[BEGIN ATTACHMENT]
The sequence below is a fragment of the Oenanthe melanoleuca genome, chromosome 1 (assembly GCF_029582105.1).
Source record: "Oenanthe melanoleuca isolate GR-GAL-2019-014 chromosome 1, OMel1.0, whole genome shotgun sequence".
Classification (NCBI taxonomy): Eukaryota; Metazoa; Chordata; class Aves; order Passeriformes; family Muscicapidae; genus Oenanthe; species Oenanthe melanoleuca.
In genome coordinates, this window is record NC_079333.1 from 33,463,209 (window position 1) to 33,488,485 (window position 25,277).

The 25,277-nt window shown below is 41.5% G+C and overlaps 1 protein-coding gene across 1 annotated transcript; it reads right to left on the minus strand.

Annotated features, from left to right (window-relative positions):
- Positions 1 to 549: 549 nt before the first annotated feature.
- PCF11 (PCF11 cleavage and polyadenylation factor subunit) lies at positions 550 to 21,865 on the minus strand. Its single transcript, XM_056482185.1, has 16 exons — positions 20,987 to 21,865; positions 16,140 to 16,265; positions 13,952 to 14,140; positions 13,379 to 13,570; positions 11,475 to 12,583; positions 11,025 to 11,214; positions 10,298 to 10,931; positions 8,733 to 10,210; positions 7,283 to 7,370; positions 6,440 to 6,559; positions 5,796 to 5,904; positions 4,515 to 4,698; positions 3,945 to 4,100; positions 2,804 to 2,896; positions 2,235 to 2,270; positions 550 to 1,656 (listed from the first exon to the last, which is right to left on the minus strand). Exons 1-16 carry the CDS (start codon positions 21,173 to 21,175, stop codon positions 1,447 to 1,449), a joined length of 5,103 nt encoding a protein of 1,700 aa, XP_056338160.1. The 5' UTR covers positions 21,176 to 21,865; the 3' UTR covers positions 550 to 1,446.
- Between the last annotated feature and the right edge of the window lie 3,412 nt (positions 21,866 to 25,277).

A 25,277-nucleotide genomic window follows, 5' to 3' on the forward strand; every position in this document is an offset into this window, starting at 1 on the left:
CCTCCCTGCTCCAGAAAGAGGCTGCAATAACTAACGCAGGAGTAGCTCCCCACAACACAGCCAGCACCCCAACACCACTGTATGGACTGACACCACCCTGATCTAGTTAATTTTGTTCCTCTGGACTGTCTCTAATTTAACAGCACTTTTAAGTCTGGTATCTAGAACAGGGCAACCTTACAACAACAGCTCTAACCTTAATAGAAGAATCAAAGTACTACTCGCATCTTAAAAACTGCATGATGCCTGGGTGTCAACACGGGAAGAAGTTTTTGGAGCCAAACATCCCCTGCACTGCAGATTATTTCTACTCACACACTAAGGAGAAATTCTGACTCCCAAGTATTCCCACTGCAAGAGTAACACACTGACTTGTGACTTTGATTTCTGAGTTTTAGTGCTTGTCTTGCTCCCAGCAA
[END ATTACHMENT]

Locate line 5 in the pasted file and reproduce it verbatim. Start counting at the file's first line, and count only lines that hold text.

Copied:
The 25,277-nt window shown below is 41.5% G+C and overlaps 1 protein-coding gene across 1 annotated transcript; it reads right to left on the minus strand.